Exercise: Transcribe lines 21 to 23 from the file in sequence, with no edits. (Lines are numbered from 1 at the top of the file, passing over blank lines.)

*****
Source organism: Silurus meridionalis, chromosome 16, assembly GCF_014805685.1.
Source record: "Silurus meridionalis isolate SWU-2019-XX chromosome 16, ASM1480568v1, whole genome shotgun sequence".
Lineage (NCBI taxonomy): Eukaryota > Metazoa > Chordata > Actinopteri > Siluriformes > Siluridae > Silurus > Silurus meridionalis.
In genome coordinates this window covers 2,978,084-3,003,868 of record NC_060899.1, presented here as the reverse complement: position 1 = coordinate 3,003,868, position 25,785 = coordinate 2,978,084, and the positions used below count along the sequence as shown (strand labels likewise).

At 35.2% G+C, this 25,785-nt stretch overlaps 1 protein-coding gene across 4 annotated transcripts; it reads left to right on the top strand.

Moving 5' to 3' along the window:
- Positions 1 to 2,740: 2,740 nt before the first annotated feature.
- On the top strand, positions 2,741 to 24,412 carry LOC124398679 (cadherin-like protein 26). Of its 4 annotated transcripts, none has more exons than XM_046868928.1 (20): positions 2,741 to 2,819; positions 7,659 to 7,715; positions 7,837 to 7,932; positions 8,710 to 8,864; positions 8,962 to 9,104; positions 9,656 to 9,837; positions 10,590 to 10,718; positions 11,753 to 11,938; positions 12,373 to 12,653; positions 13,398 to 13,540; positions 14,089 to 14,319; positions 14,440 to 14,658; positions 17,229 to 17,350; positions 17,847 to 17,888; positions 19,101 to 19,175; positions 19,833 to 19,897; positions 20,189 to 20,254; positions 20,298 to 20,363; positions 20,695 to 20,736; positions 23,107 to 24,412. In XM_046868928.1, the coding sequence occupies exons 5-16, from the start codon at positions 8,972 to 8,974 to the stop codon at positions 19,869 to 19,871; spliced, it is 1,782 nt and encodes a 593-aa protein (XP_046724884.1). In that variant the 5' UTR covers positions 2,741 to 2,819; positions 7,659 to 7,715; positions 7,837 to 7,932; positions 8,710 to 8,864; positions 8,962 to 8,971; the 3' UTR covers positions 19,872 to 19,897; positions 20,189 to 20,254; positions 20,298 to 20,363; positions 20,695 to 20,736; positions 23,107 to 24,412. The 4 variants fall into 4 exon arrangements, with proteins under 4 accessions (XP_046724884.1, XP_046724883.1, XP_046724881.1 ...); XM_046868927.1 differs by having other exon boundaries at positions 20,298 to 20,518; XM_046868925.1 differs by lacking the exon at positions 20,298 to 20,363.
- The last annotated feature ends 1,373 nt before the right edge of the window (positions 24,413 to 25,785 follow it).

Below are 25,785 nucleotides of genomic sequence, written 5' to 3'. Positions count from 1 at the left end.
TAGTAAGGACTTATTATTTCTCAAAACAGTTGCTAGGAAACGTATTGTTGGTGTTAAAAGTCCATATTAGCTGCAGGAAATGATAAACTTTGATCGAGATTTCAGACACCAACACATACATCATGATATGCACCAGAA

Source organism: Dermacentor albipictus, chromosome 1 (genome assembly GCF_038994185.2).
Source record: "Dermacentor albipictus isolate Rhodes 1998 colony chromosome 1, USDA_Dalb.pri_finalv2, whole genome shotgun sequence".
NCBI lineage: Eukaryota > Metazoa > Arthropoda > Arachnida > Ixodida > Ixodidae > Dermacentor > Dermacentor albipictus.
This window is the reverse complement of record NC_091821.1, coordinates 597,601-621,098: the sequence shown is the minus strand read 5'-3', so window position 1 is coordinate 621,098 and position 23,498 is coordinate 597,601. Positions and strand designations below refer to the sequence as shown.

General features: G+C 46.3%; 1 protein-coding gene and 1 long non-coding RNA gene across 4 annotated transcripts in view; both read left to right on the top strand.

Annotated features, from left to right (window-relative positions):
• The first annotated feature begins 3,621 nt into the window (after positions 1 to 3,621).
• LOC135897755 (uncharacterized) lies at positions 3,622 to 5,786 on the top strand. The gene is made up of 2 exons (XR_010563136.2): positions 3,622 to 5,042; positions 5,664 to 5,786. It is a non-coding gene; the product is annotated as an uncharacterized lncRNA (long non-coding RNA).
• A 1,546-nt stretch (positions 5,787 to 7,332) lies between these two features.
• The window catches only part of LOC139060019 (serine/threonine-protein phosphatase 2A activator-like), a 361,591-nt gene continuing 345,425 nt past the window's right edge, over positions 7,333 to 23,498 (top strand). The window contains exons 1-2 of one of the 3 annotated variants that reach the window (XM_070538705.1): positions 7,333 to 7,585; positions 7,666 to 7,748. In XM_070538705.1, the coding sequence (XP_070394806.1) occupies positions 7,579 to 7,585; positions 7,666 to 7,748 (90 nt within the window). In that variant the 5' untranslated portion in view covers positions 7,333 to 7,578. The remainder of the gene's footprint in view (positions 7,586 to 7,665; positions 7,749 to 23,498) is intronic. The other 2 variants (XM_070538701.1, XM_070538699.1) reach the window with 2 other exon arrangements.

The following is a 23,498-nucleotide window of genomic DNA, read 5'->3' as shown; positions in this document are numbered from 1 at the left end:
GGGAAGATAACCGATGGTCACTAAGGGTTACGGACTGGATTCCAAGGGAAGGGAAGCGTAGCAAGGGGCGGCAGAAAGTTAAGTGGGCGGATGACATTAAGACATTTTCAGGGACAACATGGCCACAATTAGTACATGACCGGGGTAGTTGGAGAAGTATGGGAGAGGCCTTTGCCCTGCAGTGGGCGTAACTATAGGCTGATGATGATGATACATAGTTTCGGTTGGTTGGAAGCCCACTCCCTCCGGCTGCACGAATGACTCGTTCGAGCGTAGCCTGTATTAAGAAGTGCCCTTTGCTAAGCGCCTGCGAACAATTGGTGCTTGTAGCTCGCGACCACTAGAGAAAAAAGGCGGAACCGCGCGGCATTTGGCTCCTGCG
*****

• The window catches only part of LOC139060019 (serine/threonine-protein phosphatase 2A activator-like), a 361,591-nt gene continuing 345,425 nt past the window's right edge, over positions 7,333 to 23,498 (top strand). The window contains exons 1-2 of one of the 3 annotated variants that reach the window (XM_070538705.1): positions 7,333 to 7,585; positions 7,666 to 7,748. In XM_070538705.1, the coding sequence (XP_070394806.1) occupies positions 7,579 to 7,585; positions 7,666 to 7,748 (90 nt within the window). In that variant the 5' untranslated portion in view covers positions 7,333 to 7,578. The remainder of the gene's footprint in view (positions 7,586 to 7,665; positions 7,749 to 23,498) is intronic. The other 2 variants (XM_070538701.1, XM_070538699.1) reach the window with 2 other exon arrangements.

The following is a 23,498-nucleotide window of genomic DNA, read 5'->3' as shown; positions in this document are numbered from 1 at the left end:
GGGAAGATAACCGATGGTCACTAAGGGTTACGGACTGGATTCCAAGGGAAGGGAAGCGTAGCAAGGGGCGGCAGAAAGTTAAGTGGGCGGATGACATTAAGACATTTTCAGGGACAACATGGCCACAATTAGTACATGACCGGGGTAGTTGGAGAAGTATGGGAGAGGCCTTTGCCCTGCAGTGGGCGTAACTATAGGCTGATGATGATGATACATAGTTTCGGTTGGTTGGAAGCCCACTCCCTCCGGCTGCACGAATGACTCGTTCGAGCGTAGCCTGTATTAAGAAGTGCCCTTTGCTAAGCGCCTGCGAACAATTGGTGCTTGTAGCTCGCGACCACTAGAGAAAAAAGGCGGAACCGCGCGGCATTTGGCTCCTGCG